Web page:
I told a Portland rescue friend about it, and when she expressed shock at such numbers, I asked if she had any room, if I found kitten ads on craigslist that owners would relinquish. At least then, they get fixed and vet check ups prior to adoption.  And they are out of the over run in cats Linn County.  So then maybe someone looking to adopt, will do so from a shelter or rescue.

She said "sure", that she could handle about 6.

I called or e-mailed about six ads.  Got responses from just two, which is about the norm.  The second response I got was a text telling me all their kittens had gone to homes and the mother of the kittens was getting fixed this Thursday, which made me happy!

 The first response was an enthusiastic "yes".  She needed help.   She has a dog with puppies, plus her own cat, and she'd taken in a cat from someone moving who couldn't take her.  Then she had two kittens from some barn, south of Albany, way out, she couldn't recall where.  She took those two girl kittens in because the barn owner was making threats about what would happen with them if they weren't gone a.s.a.p.  She has a soft heart.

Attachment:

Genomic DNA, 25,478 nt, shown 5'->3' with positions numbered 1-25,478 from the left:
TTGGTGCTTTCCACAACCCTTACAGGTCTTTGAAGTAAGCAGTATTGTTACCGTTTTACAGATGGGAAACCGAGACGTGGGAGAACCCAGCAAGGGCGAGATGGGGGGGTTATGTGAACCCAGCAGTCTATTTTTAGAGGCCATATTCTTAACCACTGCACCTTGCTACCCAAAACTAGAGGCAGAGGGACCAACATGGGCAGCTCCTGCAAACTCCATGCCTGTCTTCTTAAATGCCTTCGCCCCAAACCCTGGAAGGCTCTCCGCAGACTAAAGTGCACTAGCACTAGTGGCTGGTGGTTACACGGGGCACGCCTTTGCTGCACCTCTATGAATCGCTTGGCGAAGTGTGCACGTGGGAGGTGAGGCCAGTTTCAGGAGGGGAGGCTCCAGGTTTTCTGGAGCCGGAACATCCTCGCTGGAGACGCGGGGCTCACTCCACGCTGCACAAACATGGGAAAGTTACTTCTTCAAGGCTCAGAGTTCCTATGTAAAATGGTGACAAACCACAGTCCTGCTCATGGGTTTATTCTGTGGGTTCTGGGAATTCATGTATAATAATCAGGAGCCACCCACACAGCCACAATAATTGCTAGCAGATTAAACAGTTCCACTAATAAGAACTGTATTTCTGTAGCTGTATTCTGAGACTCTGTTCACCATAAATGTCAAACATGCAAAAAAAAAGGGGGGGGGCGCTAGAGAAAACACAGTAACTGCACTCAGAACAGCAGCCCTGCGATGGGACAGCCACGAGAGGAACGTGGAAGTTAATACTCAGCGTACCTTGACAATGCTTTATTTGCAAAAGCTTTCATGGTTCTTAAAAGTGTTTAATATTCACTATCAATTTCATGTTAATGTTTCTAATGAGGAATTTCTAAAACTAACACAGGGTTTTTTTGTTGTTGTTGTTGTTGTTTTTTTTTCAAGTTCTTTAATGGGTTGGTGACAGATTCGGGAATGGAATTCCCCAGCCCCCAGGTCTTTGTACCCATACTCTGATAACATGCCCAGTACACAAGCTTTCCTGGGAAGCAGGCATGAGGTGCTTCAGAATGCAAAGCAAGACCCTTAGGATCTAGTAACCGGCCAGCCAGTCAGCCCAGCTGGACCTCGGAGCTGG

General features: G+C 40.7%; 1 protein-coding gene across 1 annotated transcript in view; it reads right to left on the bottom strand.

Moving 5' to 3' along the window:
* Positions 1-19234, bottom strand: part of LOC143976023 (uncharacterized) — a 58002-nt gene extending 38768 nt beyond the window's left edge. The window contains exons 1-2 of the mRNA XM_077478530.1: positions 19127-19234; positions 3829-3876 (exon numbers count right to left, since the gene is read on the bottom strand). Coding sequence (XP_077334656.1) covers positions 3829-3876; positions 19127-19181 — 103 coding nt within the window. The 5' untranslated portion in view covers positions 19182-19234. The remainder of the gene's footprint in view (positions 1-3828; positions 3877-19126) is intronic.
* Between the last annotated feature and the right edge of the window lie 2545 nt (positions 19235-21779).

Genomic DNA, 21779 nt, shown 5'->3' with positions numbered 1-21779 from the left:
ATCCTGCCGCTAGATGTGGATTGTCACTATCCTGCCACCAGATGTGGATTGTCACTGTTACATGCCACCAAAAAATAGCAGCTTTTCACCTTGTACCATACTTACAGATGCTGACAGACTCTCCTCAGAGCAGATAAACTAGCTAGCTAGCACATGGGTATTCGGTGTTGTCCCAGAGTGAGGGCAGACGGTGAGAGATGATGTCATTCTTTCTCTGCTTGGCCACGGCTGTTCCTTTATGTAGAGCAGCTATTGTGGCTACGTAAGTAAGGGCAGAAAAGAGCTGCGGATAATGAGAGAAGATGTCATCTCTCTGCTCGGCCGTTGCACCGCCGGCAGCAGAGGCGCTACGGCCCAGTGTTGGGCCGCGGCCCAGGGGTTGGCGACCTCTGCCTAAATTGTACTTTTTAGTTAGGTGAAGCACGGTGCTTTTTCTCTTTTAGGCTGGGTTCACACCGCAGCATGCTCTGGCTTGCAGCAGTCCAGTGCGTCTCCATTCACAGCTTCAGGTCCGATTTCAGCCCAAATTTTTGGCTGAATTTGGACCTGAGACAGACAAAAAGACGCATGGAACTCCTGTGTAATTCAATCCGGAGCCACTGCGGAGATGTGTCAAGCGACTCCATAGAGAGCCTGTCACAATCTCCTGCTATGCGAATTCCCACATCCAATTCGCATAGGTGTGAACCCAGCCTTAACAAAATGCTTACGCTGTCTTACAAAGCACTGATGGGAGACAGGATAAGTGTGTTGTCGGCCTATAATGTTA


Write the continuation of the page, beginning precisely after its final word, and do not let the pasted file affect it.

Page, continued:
But they couldn't handle the kittens, the cats, the dogs and the puppies.

So I picked up the lovely adult female, who is herself under a year.  And the two girl kittens.  They are so lovely and laid back and acted, last night in my bathroom, like they'd always lived there.  Adaptable cats!

This morning I met my rescue buddy at the Portland vet clinic she uses and handed the girls over.  They're lucky.   I call this "an assist", since the only cost to The Happy Cat Club was in the Advantage I applied last night to all three and the gas to drive them up to Portland.  But it does help out the cat situation in Albany a tiny bit and certainly helps out that family and the 3 cats involved.

Lola, the young adult Siamese girl.

Marly, a 10 to 12 week old female kitten, who is very lovely.  This picture doesn't do her justice.

Marly's sister, Stash!
Thank you again, my Portland friend.  I would name her but I'm not sure she wants that in public.  That rescue took 7 or 8 kittens I took up from Albany end of June, while their mothers were being fixed.  The mothers went back to their owners, but they didn't want the kittens.